Pretenders' album Break Up the Concrete was released through Shangri-La Music on 7 October 2008. It was the band's first Top 40 album in the US in twenty two years, and its last to date. Tracks include "Boots of Chinese Plastic", "Don't Cut Your Hair", "Love's a Mystery", "The Last Ride" and "Almost Perfect".[12] With Hynde was the guitarist James Walbourne, pedal steel player Eric Heywood, bassist Nick Wilkinson and drummer Jim Keltner (on the album only). Chambers returned to the drums on tour with the band. Several one-off shows were performed during the closing months of 2008, including a couple of Christmas charity shows. The 'Break Up The Concrete Tour' began in mid-January and covered most of the United States, with shows until the end of March. It then continued in Europe, with gigs in Sweden, Norway, Finland, Denmark, Germany, the Netherlands, France, Spain, Belgium and the UK during June and July, before returning for a new tour in Canada and the US during August and September 2009. A show from the tour, filmed at Shepherd's Bush Empire in London on 15 July 2009, was released on CD with bonus DVD / Blu-ray on 9 February 2010, titled Pretenders: Live in London. Another tour was announced in May, a double headlining tour in New Zealand and Australia with Blondie for a few capital city and winery shows.


On 5 February 2011, Hynde and the Pretenders performed live on CMT Crossroads CMT Crossroads with Faith Hill and her band, including songs from both catalogs.

In September 2012, the Pretenders re-grouped (Hynde, Chambers, Heywood, Walbourne, Wilkinson) as part of the entertainment line-up for the 2012 Singapore Grand Prix.[13] The Pretenders have not played live since 2012. Hynde issued her first solo album Stockholm in 2014.

On September 6, 2016 Stevie Nicks announced that the Pretenders would tour with her on a 27 city tour for the last three months of 2016.[1] On the following day, the Pretenders announced the release of their new album, Alone, to be released on October 21, 2016. The Pretenders will be performing at Austin City Limits Live, the Moody Theatre on October 31st 2016.


Main article: The Pretenders discography
  • Pretenders (1980)
  • Pretenders II (1981)
  • Learning to Crawl (1984)
  • Get Close (1986)
  • Packed! (1990)
  • Last of the Independents (1994)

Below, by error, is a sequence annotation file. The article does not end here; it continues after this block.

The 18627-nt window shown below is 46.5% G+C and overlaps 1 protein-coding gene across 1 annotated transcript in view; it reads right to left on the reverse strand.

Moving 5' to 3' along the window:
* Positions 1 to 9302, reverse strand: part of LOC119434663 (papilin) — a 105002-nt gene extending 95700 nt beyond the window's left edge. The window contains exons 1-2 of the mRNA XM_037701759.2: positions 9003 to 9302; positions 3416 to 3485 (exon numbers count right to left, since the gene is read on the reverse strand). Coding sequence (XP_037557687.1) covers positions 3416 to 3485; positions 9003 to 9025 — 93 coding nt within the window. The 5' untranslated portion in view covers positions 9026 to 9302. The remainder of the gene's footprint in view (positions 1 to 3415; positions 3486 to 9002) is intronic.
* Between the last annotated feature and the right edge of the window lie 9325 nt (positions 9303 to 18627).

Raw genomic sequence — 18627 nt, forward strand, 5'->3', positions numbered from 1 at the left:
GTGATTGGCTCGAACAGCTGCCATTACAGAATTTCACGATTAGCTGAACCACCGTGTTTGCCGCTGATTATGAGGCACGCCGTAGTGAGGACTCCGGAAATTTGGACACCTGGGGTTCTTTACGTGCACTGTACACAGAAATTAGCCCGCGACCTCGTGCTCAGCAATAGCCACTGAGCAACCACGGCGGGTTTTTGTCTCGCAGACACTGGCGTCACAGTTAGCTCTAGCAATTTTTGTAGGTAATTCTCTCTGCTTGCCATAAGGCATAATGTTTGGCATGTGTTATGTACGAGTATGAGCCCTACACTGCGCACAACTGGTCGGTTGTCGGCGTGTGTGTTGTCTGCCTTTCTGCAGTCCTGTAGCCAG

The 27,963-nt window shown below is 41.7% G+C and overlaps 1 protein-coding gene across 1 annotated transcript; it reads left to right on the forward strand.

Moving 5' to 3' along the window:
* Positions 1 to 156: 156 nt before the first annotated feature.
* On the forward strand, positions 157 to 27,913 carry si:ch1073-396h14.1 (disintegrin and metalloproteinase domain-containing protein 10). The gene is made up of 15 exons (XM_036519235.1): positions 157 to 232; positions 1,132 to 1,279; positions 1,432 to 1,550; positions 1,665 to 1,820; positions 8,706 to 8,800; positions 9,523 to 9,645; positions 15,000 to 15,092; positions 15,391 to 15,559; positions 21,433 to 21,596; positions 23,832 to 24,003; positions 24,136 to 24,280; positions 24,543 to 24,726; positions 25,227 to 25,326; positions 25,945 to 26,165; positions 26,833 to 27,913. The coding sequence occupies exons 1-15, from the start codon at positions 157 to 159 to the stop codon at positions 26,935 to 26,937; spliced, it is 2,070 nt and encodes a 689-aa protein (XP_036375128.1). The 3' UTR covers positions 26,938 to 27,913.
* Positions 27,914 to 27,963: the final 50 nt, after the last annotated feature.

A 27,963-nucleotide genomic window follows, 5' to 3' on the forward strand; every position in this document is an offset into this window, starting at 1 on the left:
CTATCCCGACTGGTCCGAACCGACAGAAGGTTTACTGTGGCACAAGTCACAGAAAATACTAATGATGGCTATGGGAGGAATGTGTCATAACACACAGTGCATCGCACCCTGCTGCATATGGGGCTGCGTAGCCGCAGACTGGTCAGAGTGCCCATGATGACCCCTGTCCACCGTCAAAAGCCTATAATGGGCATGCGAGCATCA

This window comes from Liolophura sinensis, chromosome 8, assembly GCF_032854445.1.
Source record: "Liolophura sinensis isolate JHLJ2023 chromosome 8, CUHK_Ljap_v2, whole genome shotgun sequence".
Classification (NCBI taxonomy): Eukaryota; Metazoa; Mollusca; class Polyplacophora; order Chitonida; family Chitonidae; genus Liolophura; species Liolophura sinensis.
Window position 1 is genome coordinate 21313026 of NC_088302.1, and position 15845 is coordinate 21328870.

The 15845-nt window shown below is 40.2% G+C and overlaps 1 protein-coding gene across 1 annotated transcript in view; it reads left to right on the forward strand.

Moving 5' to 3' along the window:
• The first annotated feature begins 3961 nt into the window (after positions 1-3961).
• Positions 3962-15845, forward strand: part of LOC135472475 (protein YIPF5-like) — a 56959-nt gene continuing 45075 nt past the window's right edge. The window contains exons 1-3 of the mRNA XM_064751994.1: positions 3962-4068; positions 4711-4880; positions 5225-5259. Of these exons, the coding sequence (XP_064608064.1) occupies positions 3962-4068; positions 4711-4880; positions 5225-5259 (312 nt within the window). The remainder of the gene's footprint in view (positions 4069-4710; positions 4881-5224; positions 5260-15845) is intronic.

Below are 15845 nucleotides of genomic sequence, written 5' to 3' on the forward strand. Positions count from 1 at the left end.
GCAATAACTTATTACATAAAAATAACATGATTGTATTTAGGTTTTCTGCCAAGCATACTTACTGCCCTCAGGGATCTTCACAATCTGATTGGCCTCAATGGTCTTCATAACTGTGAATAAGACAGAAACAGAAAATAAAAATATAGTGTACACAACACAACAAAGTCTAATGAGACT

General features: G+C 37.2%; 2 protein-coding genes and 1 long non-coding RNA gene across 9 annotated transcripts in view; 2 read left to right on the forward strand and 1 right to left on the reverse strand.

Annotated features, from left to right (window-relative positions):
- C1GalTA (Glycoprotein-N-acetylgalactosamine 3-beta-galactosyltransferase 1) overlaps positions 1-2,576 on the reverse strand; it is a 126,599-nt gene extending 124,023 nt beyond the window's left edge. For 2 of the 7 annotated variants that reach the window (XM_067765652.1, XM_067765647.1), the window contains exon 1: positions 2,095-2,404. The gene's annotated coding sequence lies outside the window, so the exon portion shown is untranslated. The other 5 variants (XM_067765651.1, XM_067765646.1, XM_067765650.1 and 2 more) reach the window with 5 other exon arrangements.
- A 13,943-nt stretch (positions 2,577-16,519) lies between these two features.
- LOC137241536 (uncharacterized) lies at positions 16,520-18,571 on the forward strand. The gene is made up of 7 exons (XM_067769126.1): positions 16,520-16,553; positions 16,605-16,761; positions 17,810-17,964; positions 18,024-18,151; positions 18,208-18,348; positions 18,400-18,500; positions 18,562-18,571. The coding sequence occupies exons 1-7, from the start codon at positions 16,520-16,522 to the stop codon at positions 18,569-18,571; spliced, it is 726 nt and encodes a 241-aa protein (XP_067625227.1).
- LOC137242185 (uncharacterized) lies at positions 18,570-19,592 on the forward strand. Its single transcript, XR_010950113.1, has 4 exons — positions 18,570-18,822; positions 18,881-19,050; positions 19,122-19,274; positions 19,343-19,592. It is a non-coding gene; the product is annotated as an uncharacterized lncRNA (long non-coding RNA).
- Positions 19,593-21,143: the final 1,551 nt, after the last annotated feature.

• The Isle of View (1995)
  • Viva el Amor (1999)
  • Loose Screw (2002)
  • Break Up the Concrete (2008)
  • Alone (2016)

Band members[]

Main article: List of The Pretenders band members


  1. 1.0 1.1 Lyndsey Havens (6 September 2016). "Stevie Nicks Announces Joint Tour with The Pretenders". Billboard. Retrieved 12 September 2016.
  2. 2.00 2.01 2.02 2.03 2.04 2.05 2.06 2.07 2.08 2.09 2.10 2.11 2.12 2.13 2.14 2.15 Strong, Martin C. (2000). The Great Rock Discography (5th ed.). Edinburgh: Mojo Books. pp. 767–769. ISBN 1-84195-017-3.
  3. Peter Buckley, The Rough Guide to Rock, page 813. Rough Guides, 2003, ISBN 1-84353-105-4. Retrieved 8 November 2009.
  4. Miles,The Pretenders by Miles, page 20. Omnibus Press,1980, ISBN 0-86001-802-4.
  5. Deanna R. Adams, Rock 'n' roll and the Cleveland connection, page 396. Kent State University Press, 2002, ISBN 0-87338-691-4. Retrieved 8 November 2009.
  6. Hynde, Chrissie (2015). Reckless. Ebury Press. p. 242. ISBN 9781785031441.
  7. "Superfan Tig Notaro Interviews Chrissie Hynde About Her 'F--- Off' Attitude, Aging and Regret: Exclusive". Retrieved 25 June 2016.
  8. 'Come a Long Way' – interview with Malcolm Foster by Michael Leonard - Guitarist magazine, September 1990
  9. "Pretender to the Throne". Billboard Magazine. 29 May 2004. p. 65. Retrieved 9 June 2014.
  10. "Critic Reviews for Loose Screw". Metacritic. 12 November 2002. Retrieved 19 April 2014.
  11. "Neil Young News: Pretenders Inducted into Rock and Roll Hall of Fame by Neil Young". 15 March 2005. Retrieved 19 April 2014.
  12. [1][dead link]
  13. "2014 Off Track Entertainment highlights". Retrieved 19 April 2014.

External links[]